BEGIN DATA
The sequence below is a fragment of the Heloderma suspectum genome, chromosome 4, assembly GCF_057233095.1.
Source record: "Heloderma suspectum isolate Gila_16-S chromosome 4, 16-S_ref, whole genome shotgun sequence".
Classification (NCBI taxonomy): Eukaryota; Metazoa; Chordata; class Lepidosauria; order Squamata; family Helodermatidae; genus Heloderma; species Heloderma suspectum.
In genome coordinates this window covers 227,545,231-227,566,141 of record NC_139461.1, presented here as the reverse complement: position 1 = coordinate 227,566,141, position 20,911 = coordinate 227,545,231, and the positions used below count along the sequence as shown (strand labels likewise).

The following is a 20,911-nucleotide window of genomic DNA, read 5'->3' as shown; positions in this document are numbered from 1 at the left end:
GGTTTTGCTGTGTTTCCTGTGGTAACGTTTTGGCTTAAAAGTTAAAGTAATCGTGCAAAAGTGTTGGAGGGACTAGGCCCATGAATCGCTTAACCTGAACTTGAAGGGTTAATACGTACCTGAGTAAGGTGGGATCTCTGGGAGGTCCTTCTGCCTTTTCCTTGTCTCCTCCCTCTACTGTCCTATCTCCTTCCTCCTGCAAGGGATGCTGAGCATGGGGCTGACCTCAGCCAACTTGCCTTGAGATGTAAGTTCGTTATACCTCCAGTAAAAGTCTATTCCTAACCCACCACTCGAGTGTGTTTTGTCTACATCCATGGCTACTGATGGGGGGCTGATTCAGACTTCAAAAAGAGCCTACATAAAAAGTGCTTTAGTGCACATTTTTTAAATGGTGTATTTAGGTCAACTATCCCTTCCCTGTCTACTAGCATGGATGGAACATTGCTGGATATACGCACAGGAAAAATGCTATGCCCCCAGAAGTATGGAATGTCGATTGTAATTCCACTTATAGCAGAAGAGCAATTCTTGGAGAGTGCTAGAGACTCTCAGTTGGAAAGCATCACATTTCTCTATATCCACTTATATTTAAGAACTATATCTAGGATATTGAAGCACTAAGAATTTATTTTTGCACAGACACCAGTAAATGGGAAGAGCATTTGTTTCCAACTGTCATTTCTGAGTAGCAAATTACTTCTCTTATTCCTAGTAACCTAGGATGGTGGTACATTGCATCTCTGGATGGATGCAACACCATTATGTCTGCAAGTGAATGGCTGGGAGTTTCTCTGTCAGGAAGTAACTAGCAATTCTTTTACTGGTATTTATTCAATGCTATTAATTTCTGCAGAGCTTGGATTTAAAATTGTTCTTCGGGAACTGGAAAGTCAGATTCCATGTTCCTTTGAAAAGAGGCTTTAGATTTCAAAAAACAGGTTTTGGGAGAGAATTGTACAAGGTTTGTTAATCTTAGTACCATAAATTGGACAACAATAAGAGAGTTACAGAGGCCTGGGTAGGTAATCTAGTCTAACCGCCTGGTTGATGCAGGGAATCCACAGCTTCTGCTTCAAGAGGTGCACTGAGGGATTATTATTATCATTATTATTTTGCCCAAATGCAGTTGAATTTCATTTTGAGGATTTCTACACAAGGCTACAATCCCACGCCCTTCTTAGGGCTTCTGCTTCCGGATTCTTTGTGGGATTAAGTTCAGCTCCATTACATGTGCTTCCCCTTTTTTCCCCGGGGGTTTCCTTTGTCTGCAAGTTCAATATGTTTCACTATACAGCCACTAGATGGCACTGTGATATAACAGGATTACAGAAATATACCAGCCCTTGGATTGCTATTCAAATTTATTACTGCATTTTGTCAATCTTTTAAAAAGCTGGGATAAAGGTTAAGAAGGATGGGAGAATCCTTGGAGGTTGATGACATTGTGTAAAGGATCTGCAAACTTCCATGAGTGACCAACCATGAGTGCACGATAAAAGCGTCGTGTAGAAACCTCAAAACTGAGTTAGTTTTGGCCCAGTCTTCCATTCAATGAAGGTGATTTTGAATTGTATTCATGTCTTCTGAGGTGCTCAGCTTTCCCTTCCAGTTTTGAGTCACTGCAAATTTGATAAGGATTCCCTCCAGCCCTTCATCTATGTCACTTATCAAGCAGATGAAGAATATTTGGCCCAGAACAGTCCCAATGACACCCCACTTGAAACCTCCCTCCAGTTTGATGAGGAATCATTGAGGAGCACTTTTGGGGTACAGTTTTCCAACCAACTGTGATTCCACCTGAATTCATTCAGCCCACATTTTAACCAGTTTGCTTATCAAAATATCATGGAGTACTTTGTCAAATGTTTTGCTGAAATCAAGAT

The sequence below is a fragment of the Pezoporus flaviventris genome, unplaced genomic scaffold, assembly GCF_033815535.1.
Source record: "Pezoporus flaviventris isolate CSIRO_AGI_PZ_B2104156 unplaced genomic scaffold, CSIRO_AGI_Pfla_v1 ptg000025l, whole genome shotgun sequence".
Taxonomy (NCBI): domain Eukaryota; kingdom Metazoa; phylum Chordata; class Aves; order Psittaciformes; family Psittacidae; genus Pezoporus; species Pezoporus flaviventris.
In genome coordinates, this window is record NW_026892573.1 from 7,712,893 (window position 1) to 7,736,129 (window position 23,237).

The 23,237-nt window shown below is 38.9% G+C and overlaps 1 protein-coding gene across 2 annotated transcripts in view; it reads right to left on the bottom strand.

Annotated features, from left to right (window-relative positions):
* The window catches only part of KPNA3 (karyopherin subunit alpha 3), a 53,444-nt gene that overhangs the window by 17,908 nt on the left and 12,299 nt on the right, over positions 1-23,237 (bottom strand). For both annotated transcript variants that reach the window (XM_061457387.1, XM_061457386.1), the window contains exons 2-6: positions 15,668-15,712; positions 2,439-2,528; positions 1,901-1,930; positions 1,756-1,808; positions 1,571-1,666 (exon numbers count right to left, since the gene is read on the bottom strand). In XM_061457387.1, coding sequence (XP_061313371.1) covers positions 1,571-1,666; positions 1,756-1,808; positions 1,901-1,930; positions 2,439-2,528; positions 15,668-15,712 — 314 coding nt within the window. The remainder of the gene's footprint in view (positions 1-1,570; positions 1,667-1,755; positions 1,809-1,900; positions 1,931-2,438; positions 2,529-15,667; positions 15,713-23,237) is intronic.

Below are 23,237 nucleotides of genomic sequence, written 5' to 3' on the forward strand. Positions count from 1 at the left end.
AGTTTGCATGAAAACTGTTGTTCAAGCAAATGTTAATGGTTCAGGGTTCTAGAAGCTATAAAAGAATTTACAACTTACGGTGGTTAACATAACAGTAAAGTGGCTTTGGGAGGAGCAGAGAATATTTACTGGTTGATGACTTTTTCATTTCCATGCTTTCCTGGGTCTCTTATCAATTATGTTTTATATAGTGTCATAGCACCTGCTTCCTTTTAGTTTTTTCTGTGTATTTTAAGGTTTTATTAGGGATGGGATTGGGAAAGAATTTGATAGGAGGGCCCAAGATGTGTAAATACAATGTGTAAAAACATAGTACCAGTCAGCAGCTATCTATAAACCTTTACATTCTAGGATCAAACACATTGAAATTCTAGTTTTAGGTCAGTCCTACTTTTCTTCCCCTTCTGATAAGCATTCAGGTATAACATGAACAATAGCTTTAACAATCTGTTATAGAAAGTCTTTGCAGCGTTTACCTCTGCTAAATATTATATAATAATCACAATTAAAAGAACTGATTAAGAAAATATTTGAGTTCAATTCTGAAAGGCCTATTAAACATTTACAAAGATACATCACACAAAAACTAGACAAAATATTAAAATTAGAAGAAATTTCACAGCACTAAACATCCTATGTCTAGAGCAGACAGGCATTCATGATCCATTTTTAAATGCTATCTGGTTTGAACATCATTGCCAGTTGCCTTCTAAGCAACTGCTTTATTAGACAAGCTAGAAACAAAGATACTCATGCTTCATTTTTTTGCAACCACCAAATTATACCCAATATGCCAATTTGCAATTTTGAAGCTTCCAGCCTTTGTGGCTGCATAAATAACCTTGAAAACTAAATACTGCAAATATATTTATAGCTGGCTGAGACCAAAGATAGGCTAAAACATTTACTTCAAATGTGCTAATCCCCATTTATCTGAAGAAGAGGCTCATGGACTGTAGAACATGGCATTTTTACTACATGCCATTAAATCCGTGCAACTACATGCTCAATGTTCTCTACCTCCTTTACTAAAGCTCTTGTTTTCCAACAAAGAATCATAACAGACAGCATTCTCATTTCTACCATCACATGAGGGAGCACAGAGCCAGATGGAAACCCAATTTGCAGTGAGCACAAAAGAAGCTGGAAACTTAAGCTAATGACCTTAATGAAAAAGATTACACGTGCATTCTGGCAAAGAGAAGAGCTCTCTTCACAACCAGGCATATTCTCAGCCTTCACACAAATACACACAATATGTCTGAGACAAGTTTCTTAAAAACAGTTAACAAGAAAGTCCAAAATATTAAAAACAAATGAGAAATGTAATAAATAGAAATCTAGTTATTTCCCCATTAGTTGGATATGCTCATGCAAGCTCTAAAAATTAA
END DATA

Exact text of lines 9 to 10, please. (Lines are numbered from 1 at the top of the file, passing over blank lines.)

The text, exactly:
Taxonomy (NCBI): domain Eukaryota; kingdom Metazoa; phylum Chordata; class Aves; order Psittaciformes; family Psittacidae; genus Pezoporus; species Pezoporus flaviventris.
In genome coordinates, this window is record NW_026892573.1 from 7,712,893 (window position 1) to 7,736,129 (window position 23,237).